On March 31, POLIMODA hosted their first #AlumniNight with a special event in Florence, Italy. Hailing from 40 countries, over 300 graduates gathered under one roof for the first time at Villa Favard alongside Danilo Venturi, Dean of the school. Himself an alumnus, Venturi was one of the panelists during LUISAVIAROMA Fashion & Technology Summit I recently hosted. There, the Genoa native shared thought-provoking insights on digital anthropology and the future of fashion education.
How is Fashion education adapting to the fast pace of technology?
Our staff are all industry insiders who bring professional expertise to our ever evolving course content. Experienced-based learning is fundamental to the Institute. We must remember that technology is fast-paced but that fashion is also constantly reinventing itself too. The more these two worlds converge, the more relevant our flexible way of teaching becomes.
What are the specifics of teaching fashion to millennials or Generation Z who are digital natives?
Technology means different things to different people. For many, particularly of my generation, technology is a tool, like a sewing machine or a lighter. But digital natives – exactly in the way their name implies – live inside technology. The boundaries of a city or a country are becoming less relevant, because a millennial’s Facebook page defines their identity. Their news feed constitutes their community, replacing traditional geographical parameters. Millennials’ virtual environments are as important as their physical experiences and thus they engage in a very different way with the fashion industry. Their ease with social media enhances their knowledge of an industry in constant flux and when set within a framework of academic expertise, our courses become a mutual exchange of information between the students and teachers.
In your own words, digital natives or millennials are the new primitives. Please explain this strong paradox between modern times and the past, and what you refer to as "techno humanism".
So far, technology has limited our emotional responses to the world around us: Instagram allows users only to “like” content, and Facebook reduces our complex human reactions to angry, sad, happy, or shocked. The way social media has shaped, and mediates, human interaction has defined our era of techno-humanism. This poses political difficulties and has forced governments and industries across the world to readdress communications strategies at breakneck speeds.
The internet and social media specifically is also constantly redefining our notion of identity. Individuals are multi-talented and now have access to platforms to show how multi-faceted they are. Does being multi-hyphenate or dimensional play a role in the selection process of students who enroll at POLIMODA?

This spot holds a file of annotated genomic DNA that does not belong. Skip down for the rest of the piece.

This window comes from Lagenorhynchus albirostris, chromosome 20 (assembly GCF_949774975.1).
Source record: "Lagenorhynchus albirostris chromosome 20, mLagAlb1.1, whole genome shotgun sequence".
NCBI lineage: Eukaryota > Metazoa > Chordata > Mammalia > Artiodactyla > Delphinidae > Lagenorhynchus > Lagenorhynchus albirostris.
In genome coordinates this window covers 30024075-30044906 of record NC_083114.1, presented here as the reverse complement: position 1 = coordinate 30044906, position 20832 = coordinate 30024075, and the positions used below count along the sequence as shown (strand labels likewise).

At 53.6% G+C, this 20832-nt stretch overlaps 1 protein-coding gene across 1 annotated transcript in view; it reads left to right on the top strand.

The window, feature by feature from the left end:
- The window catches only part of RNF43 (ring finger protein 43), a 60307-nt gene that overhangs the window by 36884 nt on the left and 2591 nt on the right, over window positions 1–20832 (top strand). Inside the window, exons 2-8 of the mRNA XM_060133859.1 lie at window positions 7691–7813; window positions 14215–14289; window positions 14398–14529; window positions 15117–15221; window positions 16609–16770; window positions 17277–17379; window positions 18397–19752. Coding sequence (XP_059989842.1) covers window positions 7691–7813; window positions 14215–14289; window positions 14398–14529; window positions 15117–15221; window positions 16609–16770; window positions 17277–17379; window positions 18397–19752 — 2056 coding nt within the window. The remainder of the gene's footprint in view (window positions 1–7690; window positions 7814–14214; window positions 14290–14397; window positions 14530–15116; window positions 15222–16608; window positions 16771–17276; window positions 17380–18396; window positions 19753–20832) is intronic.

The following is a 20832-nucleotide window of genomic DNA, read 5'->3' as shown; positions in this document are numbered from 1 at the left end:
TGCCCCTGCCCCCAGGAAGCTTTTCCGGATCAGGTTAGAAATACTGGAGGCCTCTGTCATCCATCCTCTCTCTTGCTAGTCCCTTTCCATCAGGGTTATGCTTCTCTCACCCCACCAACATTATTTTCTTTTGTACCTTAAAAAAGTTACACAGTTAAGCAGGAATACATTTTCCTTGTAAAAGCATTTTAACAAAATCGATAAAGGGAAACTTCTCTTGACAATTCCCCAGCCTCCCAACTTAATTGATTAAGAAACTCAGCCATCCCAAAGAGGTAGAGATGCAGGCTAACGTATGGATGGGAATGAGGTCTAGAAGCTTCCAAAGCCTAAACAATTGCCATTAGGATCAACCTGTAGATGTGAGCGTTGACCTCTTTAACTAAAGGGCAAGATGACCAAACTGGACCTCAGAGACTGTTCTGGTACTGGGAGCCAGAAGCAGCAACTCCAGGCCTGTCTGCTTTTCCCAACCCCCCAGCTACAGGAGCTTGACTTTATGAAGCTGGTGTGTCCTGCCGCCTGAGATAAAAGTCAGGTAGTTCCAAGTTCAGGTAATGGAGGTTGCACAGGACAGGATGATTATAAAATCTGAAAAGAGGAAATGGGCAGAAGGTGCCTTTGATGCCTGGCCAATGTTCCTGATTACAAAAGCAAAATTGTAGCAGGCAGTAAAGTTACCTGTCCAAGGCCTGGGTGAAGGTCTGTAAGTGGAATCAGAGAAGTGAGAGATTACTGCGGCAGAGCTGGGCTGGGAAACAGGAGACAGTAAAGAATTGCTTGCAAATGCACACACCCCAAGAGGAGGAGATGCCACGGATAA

Often, the multi-faceted nature of an applicant’s origins indicates great potential. Adaptability in fashion is important because the industry is reliant on change and innovation must be inherent, both within our students’ professional attitudes and across our curricula.
How did the partnership with LUISAVIAROMA come about for their Fashion & Technology 2017 Summit?
I have known the CEO, Andrea Panconesi for a while and, naturally, we began to draw parallels between our two ‘brands’. He has driven his business as a pioneering fashion concept store and is internationally renowned for innovation and simultaneously for championing centuries of Italian artistry. I consider our university to share this trait. Many POLIMODA alumni also go on to work across the board at LUISAVIAROMA and so it is fitting that we partner together in a visible and concrete way.
You mentioned the term "ethno classic" during the event. What is it and how does it translate on campus at POLIMODA?
BOF listed POLIMODA as one of the best fashion schools in Italy, and among the top institutions in Europe. With 1,500 students hailing from over 70 different countries, our institution is a global talent magnet. Students study every aspect of the fashion industry, with around half majoring in business-related degrees and the other in design. Our wealth of diversity shapes the shared fashion student experience in Florence; I call this their ethni-city. Florence is a beautiful Renaissance town and I have observed that fashion is returning with vigor to classical styles and uniform-dressing. This clash of new identity concepts, informed by cultural diversity, with centuries’ old artisanal ideals is incredibly interesting and characterizes our brand ethos.
You closed The Future of Trends roundtable with a strong statement, "learning is the new trend" - how so?
Our school methodology is sociological. The recognition of learning as being the new trend is based on data that reflects the rise in higher education enrollments, especially at fashion schools. It’s also vital to look beyond data. People are increasingly driven to invest in experience and knowledge, rather than consumer goods, which befits our digital age. The POLIMODA curricula are geared towards professional skills that will stand our students in good stead throughout their entire career, from intern to CEO.
Tell us more about the joint educational program between POLIMODA and LUISAVIAROMA, when it will launch?
We have created a new masters course called Fashion Store Concepts. The first intake of students will begin this June. It’s exciting because this is a collaboration with LUISAVIAROMA, who are leaders in curating a multi-brand spaces, e-commerce and building experiences. Our apprentices will learn from the best about integrated emotional experiences that span the offline and online worlds.
Disclaimer: The author is a Polimoda alumna and host of LVR Fashion & Technology Summit 2017.